32. Hanley Ramirez*, 2010 (2.7 WAR, 126 WAR): Not that we didn't love watching Ramirez start in the All-Star Game for the third straight season, but this selection was based largely on his reputation (having won the batting title the previous season). He hit .300 in 2010, but in hindsight this season was the beginning of his decline into a very undistinguished hitter (though he has been very hot thus far in 2013).
31. Jeff Conine, 1994 (2.8 WAR, 130 OPS+): Conine had a better year in 1994 than his other All-Star season, but he didn't win MVP in the 1994 game, so that knocks him down a few pegs.These guys all had better All-Star years, but were still clearly deserving of the honor. It's the Better Seasons in the Portfolio division:
30. Mike Lowell, 2002 (3.0 WAR, 116 OPS+): Lowell was better in 2003, but
29. Lowell, 2003 (2.7 WAR, 128 OPS+): Lowell had his best season with the Marlins in 2003, hitting a career-high 32 home runs despite missing the last month of the season with a broken hand. He also won the NL Silver Slugger for third-basemen.
28. Conine, 1995 (2.6 WAR, 135 OPS+): Not the most distinguished season, but Conine did win ASG MVP thanks to his decisive home run.
27. Dan Uggla, 2006 (3.0 WAR, 112 OPS+): He had better years to come, but 27 HR and .480 slugging as a rookie is nothing to be ashamed of. Uggla finished third in NL Rookie of the Year voting, behind teammate and winner Hanley Ramirez and Ryan Zimmerman of Washington.These two appeared in the midsummer classic during their only year with the team, making them the One-Year Wonder division:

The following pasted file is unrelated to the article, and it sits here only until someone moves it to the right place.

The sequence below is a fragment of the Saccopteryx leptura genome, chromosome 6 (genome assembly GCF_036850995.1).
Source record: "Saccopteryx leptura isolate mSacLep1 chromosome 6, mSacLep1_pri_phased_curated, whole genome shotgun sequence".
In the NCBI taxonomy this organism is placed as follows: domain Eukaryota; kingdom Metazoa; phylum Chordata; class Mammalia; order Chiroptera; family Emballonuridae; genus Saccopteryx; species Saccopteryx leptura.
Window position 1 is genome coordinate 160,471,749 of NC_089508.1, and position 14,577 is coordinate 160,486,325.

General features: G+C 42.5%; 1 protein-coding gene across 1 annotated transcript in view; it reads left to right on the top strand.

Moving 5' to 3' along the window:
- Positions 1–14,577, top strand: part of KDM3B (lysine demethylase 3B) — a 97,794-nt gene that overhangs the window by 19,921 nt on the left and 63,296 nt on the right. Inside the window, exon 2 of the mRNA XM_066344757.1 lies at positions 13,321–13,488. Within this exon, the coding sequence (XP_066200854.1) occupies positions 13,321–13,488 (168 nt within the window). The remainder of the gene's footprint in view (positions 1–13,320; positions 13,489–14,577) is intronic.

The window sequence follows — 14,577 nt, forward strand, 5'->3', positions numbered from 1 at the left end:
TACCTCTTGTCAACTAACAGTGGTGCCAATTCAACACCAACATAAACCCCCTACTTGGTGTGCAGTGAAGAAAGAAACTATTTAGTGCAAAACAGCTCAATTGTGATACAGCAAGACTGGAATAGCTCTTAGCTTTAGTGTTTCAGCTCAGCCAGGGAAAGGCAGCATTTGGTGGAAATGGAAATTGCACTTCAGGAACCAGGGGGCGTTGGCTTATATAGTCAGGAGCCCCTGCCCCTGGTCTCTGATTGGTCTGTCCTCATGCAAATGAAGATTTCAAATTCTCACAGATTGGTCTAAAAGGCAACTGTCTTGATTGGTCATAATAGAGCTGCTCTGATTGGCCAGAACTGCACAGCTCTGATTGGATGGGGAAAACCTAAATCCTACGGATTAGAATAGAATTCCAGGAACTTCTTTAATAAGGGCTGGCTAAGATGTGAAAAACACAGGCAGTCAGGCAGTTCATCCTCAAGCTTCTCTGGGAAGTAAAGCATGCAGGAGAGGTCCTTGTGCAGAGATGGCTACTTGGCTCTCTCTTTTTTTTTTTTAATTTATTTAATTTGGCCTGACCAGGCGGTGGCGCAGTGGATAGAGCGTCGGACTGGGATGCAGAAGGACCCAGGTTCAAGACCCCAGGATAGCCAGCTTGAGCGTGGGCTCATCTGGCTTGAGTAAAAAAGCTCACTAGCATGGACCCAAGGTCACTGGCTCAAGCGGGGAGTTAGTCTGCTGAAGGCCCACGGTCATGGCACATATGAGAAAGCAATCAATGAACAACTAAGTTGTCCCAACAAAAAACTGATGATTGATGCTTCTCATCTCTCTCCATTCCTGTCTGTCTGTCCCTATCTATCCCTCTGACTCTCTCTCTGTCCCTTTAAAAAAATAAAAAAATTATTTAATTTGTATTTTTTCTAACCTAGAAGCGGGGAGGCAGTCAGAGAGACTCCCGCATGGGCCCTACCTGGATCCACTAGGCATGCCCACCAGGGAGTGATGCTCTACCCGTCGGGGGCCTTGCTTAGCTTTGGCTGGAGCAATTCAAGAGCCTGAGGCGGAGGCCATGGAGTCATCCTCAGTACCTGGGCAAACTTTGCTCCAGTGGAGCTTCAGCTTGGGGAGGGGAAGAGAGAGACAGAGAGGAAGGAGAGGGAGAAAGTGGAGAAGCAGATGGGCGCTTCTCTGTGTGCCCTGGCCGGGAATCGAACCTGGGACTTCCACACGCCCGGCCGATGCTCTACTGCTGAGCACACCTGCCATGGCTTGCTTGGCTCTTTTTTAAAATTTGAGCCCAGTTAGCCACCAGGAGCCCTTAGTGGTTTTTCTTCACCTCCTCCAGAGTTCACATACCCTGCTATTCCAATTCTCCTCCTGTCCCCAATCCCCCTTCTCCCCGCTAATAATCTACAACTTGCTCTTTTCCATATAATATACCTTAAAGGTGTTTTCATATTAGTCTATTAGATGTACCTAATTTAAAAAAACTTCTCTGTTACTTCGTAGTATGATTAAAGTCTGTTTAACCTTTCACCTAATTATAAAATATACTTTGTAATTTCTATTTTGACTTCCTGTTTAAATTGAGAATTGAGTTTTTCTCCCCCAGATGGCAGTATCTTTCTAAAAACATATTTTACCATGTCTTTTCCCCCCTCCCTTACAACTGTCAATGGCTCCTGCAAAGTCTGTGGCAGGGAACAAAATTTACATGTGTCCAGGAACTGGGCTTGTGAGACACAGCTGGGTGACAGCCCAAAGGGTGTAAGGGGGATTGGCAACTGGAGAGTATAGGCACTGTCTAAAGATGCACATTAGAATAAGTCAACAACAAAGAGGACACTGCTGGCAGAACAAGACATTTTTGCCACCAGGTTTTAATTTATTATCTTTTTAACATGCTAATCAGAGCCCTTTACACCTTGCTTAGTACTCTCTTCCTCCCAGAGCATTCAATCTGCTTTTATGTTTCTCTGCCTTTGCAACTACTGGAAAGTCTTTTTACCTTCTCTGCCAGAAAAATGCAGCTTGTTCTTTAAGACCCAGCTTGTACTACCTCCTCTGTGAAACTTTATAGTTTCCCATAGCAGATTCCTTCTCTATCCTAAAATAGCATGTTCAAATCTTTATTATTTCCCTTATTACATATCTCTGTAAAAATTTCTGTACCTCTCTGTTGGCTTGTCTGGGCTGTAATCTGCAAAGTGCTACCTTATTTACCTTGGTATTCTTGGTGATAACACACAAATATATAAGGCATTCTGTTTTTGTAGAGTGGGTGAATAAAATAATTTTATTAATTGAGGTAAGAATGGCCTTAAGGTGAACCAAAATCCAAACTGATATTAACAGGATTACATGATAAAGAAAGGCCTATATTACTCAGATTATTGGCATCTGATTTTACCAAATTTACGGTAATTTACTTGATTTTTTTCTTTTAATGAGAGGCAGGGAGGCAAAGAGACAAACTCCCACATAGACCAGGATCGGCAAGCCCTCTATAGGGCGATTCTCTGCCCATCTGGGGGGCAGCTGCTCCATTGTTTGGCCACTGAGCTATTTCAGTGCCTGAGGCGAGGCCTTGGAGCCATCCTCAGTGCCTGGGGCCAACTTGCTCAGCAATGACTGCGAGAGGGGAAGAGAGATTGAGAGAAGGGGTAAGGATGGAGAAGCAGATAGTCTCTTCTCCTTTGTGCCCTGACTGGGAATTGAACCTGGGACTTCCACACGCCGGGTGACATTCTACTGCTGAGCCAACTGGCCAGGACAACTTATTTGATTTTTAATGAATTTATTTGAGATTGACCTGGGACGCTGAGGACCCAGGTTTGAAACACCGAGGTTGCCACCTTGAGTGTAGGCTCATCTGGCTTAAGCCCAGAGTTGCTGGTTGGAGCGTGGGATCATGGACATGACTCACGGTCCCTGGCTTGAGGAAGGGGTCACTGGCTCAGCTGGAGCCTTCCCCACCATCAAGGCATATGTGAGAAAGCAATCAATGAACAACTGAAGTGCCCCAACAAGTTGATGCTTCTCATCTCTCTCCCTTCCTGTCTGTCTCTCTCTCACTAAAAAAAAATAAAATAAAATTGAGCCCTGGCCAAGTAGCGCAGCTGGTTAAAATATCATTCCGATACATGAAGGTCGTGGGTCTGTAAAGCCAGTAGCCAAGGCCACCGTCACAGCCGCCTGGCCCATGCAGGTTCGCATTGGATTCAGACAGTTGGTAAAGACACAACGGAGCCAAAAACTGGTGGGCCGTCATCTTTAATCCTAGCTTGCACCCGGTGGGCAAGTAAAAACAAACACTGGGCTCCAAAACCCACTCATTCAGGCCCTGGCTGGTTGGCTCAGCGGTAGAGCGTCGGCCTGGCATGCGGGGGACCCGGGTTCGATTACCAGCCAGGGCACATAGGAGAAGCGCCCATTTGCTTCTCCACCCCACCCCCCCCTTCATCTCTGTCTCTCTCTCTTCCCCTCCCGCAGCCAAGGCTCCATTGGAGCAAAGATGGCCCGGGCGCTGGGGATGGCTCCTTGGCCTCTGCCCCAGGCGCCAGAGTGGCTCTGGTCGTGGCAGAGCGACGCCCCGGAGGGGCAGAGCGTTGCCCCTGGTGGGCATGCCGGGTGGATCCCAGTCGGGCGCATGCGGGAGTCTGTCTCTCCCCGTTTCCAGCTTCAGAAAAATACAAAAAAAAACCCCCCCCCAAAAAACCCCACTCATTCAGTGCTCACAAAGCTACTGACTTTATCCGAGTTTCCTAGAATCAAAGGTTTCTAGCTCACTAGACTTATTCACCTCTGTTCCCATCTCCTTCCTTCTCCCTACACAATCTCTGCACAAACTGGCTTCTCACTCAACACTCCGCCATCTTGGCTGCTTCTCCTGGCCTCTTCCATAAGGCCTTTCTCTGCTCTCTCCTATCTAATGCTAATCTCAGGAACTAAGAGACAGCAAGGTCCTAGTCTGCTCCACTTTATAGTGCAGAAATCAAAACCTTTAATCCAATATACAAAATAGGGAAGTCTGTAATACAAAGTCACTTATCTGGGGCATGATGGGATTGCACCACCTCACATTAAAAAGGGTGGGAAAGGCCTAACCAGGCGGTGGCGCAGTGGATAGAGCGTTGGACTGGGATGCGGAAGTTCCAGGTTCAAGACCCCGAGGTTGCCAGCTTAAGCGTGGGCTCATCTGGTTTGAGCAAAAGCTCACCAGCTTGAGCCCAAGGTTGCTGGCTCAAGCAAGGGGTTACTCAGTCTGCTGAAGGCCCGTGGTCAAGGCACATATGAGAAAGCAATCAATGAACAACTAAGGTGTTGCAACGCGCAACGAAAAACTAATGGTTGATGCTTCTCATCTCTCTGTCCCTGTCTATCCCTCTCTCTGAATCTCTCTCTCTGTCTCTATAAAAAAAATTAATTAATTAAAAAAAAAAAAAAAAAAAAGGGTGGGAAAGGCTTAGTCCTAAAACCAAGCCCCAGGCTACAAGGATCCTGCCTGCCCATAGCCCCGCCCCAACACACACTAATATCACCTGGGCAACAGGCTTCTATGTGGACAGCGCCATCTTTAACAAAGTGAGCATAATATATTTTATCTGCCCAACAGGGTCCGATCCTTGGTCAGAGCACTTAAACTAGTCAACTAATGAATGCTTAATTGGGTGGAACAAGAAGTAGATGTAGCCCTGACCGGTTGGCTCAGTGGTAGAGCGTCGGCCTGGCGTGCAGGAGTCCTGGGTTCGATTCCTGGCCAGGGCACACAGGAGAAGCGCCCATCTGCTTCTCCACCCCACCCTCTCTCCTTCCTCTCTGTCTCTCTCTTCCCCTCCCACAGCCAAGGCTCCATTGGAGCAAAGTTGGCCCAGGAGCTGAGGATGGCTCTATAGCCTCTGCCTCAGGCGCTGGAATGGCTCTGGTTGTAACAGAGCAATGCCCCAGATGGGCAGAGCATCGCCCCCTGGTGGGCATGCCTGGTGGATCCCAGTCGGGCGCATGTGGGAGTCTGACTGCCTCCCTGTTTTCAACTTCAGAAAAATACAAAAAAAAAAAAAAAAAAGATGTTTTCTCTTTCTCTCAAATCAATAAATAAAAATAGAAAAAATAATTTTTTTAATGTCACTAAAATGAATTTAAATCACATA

26. Miguel Cabrera, 2007 (3.2 WAR, 150 OPS+): His last All-Star year with the Marlins was his worst, but he still hit 34 home runs with a .965 OPS.
25. Cabrera, 2004 (3.4 WAR, 150 OPS+): 33 home runs, 112 RBI in his first full season in the majors. Yeah, he was pretty good.
24. Castillo, 2005 (3.6 WAR, 108 OPS+): Castillo won his third straight NL Gold Glove, hitting above .300 for the fifth time in seven seasons.
23. Dontrelle Willis, 2003 (3.9 WAR, 127 ERA+): The Rookie of the Year and folk hero of the 2003 World Series team, Willis could do no wrong.
22. Armando Benitez, 2004 (3.4 WAR, 319 ERA+): Led the NL with 47 saves, and had a crazy-outlier .176 BABIP. Sometimes it's better to be lucky than good (and even better to be both).Rounding out the first part is the One-Timers' Club, both of whom made one All-Star appearance as Marlins (though both made additional appearances with other teams):
21. Moises Alou, 1997 (3.5 WAR, 130 OPS+): Alou slashed .292/.373/.493 en route to a World Series title. Sheffield was arguably better among his teammates, but he did not make the All-Star team.
20. Ryan Dempster, 2000 (4.2 WAR, 121 ERA+): Hard to remember, but Dempster was once the ace of the Marlins' staff (shudders). He had 8.3 K/9IP, but benefitted largely from having no other good All-Star candidates on the team that year.Click here to read Part 2.
19. Bryan Harvey, 1993 (4.0 WAR, 257 ERA+): Harvey was third in the NL with 45 saves for the expansion Marlins, helped by a career-low .240 BABIP. His 0.841 WHIP was absurd.